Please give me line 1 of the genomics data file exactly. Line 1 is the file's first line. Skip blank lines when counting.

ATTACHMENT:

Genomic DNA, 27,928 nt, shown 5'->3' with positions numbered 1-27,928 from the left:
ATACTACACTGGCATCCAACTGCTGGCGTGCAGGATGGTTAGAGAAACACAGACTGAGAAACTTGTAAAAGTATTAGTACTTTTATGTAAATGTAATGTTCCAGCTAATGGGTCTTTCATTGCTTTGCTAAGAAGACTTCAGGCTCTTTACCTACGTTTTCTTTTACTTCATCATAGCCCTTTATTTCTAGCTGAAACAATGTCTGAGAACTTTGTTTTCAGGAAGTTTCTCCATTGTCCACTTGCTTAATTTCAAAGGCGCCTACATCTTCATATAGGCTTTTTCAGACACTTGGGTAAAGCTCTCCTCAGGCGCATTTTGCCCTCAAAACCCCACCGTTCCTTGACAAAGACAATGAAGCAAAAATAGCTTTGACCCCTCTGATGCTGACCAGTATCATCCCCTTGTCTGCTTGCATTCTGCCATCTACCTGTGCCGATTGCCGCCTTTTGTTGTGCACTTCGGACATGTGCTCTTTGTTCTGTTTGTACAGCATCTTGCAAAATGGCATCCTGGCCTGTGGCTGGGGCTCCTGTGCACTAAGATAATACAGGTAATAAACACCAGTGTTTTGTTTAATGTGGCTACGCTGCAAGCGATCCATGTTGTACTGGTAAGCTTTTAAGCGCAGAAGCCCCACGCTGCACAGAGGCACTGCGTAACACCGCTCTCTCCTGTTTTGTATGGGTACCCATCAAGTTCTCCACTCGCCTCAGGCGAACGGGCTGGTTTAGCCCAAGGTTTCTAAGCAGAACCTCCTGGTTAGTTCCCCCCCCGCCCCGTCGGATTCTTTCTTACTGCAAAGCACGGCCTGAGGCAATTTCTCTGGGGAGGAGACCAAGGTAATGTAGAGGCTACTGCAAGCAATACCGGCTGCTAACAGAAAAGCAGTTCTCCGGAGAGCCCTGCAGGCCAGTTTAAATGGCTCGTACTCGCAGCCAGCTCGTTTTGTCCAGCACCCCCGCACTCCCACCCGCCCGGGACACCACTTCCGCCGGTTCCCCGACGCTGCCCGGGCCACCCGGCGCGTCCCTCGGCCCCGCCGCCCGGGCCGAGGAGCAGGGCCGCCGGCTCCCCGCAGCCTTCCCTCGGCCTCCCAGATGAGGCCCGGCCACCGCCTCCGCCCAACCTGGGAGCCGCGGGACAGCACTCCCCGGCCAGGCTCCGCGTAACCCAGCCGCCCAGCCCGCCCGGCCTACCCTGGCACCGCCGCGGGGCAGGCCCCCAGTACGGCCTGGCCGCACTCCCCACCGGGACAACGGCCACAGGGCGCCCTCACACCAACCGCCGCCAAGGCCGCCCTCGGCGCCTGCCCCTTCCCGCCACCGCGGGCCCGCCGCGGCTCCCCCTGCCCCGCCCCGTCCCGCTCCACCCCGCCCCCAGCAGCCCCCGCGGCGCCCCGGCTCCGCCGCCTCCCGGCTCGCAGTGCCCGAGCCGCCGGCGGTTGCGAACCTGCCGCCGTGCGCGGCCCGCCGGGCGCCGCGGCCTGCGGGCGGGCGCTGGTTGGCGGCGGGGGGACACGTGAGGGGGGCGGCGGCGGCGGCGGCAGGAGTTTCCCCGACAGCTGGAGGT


Genomic DNA, 27,928 nt, shown 5'->3' with positions numbered 1-27,928 from the left: